First, create Seurat objects for each of the datasets, and then merge into one large seurat object. In the same manner we will calculate the proportion gene expression that comes from ribosomal proteins. NOTE - add text on why! As you can see, the v2 chemistry gives lower gene detection, but higher detection of ribosomal proteins. As the ribosomal proteins are highly expressed they will make up a larger proportion of the transcriptional landscape when fewer of the lowly expressed genes are detected.
We have quite a lot of cells with high proportion of mitochondrial reads. It could be wise to remove those cells, if we have enough cells left after filtering. Another option would be to either remove all mitochondrial reads from the dataset and hope that the remaining genes still have enough biological signal.
A third option would be to just regress out the percent. In this case we have as much as Looking at the plots, make resonable decisions on where to draw the cutoff.
As you can see, there is still quite a lot of variation in percent mito, so it will have to be dealt with in the data analysis step. Extremely high number of detected genes could indicate doublets. However, depending on the celltype composition in your sample, you may have cells with higher number of genes and also higher counts from one celltype. In these datasets, there is also a clear difference between the v2 vs v3 10x chemistry with regards to gene detection, so it may not be fair to apply the same cutoffs to all of them.
Also, in the protein assay data there is a lot of cells with few detected genes giving a bimodal distribution. This type of distribution is not seen in the other 2 datasets.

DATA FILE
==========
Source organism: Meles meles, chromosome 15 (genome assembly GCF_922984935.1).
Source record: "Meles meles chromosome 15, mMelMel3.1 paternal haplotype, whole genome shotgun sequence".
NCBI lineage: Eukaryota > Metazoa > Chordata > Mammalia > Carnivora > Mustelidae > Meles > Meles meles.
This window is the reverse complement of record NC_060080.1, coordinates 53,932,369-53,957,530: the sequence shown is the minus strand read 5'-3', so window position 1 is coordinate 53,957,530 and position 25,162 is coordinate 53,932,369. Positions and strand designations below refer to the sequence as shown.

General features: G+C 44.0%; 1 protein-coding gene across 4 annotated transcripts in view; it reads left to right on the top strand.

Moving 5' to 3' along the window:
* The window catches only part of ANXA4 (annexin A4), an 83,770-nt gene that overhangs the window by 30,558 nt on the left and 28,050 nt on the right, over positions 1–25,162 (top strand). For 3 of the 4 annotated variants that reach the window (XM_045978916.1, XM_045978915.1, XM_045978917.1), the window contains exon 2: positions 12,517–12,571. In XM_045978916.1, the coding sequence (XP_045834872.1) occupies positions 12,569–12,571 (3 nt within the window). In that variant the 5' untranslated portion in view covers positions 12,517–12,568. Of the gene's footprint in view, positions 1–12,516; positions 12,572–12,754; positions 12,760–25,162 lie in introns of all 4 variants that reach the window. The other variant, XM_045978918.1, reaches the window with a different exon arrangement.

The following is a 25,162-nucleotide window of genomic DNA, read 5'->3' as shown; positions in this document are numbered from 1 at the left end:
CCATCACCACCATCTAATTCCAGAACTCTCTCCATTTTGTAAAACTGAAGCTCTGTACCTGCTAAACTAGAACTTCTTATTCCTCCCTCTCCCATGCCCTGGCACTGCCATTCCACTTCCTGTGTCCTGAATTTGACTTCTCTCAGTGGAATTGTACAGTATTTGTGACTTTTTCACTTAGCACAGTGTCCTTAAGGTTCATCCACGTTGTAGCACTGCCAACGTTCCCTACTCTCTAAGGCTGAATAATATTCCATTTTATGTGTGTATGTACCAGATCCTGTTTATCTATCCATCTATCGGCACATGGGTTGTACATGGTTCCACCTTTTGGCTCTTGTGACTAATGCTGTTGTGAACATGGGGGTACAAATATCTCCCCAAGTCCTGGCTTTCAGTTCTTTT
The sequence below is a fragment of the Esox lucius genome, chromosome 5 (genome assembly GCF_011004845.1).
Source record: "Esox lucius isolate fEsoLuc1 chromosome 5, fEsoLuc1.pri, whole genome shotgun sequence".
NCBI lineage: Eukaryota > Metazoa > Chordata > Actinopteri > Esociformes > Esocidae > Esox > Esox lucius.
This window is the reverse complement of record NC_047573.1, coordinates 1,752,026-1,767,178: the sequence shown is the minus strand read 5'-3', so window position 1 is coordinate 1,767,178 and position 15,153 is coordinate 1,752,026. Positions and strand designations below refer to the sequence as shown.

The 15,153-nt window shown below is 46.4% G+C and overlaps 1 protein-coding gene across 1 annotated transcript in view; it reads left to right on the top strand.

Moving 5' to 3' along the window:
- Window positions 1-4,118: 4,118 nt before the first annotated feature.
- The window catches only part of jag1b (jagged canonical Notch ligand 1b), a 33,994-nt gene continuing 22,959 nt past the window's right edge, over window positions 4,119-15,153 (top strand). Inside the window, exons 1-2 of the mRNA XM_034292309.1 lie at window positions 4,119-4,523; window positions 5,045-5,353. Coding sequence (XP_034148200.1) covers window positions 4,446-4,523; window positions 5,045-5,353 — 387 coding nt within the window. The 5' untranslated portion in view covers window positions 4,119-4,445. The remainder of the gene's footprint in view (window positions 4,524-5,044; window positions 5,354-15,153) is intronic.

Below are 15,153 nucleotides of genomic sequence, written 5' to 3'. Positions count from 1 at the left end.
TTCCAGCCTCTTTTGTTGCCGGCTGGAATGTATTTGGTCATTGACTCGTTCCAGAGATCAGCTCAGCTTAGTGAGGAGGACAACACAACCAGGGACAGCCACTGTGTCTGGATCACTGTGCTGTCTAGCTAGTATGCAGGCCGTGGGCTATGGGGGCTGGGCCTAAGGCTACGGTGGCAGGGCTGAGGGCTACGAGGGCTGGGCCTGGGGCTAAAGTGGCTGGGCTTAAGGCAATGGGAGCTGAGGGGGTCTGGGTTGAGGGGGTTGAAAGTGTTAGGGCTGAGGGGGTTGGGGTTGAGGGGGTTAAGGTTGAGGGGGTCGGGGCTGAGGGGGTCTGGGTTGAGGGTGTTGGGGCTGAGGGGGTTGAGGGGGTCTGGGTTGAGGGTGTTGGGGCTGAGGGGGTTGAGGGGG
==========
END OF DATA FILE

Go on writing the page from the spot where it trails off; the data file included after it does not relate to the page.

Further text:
Considering that they are all pbmc datasets it makes sense to regard this distribution as low quality libraries. Filter the cells with high gene detection putative doublets with cutoffs for v3 chemistry and for v2. Very similar QC-plots and filtering of cells can be done with the scater package, but since we alredy filtered cells using Seurat we will now just use scater to explore technical bias in the data. We can also include information on which genes are mitochondrial in the function call.
This can be valuable for detecting genes that are overabundant that may be driving a lot of the variation. I would consider removing that gene before further analysis and clustering.Using single-cell -omics data, it is now possible to computationally order cells along trajectories, allowing the unbiased study of cellular dynamic processes.
Sincemore than 50 trajectory inference methods have been developed, each with its own set of methodological characteristics. As a result, choosing a method to infer trajectories is often challenging, since a comprehensive assessment of the performance and robustness of each method is still lacking.